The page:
When you arrive in town, after settling in to one of Sayulita's many boutique hotels or residences, be sure to pop into Panino's coffee near the main beach for a creamy latte. Easily comparable to any excellent coffee-connoisseur destination the world over, Panino's is the morning gathering place for many. If you've yet to decide on a spot to stay, Hafa Hotel, Aurinko Bungalows, or any listings on the popular website,, are among the most popular. To burn off any lingering jet lag, or that initial morning caffeine rush, head around the corner from Panino's to Sayulita's oldest Surf School, Lunazul. Located on the doorstep of the main beach, Lunazul Surf School, and it's sister store Sininen, host staff from all over Mexico, Finland and Canada, and hold the reputation for employing the town's best surf, SUP and yoga instructors. After your first water adventure, a picnic on Los Muertos beach is a favorite pastime. The short walk to this quiet beach takes visitors through Sayulita's traditional cemetery, where one can view its colorful gravestones and altars year round. Nighttime in town famously beacons travellers to the plaza, with live music at Don Pato's, nightly cocktails at Le Zouave Wine Bar, and a famous salsa night every Monday at Don Pedro's restaurant, on the main beach.


Sayulita has a handful of great surf breaks, all within a 20-minute radius from Sayu. Lets start with the main break at Sayulita Beach, a consistent point break ten months out of the year. Watch out for nasty little sea urchins, as they are ready to spike you at low tide! On the north side of Sayulita Beach, there's a sick left that is always less crowded than the right, and is just as fun: beware of the urchins and rocks there as well. In nearby Punta de Mita - accessible by bus, car or boat - the popular breaks are Burros, La Lancha, El Anclote, El Faro and La Bahia. El Faro and La Bahia live outside of the famous Four Seasons resort in Mita, that literally takes up half the town, and these breaks require a boat ride in or a 40 minute trek along the beach in order to enjoy their sick rides. Both breaks boast rights and lefts depending on the tides, and the only liabilities are rocks and the occasional reef shark. El Anclote is the main break in Mita and my personal favorite. On days when it's working, the ride can last a solid two minutes (We know this because we actually timed it!), and it's the dream longboard wave. Probably why The Seea babes shoot their catalogue photos there!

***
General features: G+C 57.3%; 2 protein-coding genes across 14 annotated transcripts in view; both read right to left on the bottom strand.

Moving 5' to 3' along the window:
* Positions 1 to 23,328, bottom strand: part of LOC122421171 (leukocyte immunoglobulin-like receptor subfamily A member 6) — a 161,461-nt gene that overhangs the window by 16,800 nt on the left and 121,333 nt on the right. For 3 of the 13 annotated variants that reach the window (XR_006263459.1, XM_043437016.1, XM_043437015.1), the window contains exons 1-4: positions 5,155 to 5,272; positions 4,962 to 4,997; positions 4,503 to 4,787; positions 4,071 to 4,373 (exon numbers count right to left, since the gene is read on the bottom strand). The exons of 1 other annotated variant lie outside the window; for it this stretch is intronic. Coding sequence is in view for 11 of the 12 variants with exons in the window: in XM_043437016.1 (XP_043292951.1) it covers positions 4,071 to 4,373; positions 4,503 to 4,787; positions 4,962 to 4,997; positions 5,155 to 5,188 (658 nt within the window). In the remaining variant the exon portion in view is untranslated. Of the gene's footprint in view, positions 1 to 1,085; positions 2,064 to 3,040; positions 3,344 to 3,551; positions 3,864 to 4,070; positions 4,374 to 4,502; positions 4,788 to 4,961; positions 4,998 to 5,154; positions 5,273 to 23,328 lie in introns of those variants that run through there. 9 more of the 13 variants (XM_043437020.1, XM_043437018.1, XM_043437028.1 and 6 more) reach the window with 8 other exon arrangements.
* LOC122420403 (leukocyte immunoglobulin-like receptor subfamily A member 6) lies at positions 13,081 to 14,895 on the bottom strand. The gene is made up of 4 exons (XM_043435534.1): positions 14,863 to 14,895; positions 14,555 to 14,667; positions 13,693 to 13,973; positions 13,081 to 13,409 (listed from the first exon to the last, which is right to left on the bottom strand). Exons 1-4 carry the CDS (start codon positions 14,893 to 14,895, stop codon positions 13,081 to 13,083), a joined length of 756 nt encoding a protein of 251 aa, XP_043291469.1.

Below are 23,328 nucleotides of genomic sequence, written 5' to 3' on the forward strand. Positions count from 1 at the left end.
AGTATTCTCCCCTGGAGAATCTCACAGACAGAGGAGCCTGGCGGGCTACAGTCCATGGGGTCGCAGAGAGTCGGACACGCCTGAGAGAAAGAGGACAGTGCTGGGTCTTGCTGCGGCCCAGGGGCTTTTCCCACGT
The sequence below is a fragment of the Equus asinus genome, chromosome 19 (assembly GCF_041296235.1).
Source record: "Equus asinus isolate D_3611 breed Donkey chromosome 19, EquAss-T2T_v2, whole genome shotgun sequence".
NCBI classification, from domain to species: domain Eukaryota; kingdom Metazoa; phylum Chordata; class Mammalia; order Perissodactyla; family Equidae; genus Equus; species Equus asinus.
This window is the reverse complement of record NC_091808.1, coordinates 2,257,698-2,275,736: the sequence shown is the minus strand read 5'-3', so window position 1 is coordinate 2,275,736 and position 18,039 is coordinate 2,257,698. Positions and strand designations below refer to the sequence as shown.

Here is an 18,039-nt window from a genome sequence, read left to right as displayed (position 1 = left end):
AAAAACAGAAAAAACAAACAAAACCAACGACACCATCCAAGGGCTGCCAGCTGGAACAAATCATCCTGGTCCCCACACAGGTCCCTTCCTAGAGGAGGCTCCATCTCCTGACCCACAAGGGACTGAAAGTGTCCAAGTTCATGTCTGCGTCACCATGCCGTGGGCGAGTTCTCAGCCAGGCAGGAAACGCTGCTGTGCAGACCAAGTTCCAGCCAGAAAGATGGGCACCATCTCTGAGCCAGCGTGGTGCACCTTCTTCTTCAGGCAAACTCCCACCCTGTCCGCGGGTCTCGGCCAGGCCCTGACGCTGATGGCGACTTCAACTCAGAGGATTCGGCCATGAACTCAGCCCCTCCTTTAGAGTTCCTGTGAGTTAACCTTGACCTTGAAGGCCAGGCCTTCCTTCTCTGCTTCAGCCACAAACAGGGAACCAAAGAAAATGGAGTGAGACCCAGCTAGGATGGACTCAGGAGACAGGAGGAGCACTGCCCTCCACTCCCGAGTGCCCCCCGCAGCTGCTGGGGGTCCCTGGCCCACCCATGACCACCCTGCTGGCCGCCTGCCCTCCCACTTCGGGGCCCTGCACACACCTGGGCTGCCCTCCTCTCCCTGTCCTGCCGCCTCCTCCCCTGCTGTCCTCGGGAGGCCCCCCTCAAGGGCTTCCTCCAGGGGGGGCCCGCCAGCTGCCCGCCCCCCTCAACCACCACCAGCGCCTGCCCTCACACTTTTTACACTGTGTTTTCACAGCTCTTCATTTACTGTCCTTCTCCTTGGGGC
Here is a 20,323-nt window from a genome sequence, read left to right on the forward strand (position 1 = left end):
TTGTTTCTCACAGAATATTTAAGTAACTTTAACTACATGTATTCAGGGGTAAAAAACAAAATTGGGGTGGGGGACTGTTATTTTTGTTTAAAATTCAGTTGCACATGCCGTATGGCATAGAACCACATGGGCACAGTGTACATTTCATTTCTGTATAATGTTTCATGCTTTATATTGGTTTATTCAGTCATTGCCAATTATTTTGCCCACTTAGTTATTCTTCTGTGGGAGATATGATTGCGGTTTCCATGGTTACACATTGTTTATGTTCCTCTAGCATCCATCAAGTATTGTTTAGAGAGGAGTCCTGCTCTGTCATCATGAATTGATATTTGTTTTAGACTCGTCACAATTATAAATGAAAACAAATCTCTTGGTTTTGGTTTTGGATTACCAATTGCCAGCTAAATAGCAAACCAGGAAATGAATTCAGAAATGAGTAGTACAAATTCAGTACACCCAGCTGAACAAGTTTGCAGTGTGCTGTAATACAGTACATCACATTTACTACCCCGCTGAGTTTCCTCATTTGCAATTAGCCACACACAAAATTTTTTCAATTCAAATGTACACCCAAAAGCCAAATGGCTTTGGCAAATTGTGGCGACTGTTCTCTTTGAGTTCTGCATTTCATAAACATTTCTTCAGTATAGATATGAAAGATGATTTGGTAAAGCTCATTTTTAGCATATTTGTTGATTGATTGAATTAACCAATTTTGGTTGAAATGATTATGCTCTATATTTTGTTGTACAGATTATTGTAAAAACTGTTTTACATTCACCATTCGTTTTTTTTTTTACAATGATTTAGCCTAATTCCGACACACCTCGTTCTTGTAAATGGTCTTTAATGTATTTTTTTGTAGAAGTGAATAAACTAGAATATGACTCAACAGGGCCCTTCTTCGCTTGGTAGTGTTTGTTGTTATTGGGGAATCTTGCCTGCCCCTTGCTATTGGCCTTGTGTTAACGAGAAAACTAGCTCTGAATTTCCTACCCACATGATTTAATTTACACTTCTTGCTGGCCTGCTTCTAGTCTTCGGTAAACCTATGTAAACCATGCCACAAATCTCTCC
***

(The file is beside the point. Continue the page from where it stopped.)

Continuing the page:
Burros and La Lancha are outside of Mita on the highway to Vallarta from Mita, and require a car ride over, and a walk in with your surfboard. Leave your valuables at home, not in the car or on the beach, for obvious reasons. With Burros and La Lancha, morning and sunset sessions are the best, as during the days, every surf adventure company you can imagine takes their surf lessons to these breaks. Burros and La Lancha both host lefts and rights, and are physically two of the most beautiful spots I've laid my eyes on. North of Sayulita, the super rad town of San Pancho has a little jewel of a beach break, short board friendly only, as it's pretty fast. Within one to two hours, there are a host of other "secret" breaks, that if you're around long enough, you may be privy to know about. Basically, we're pretty break blessed here in Riviera Nayarit!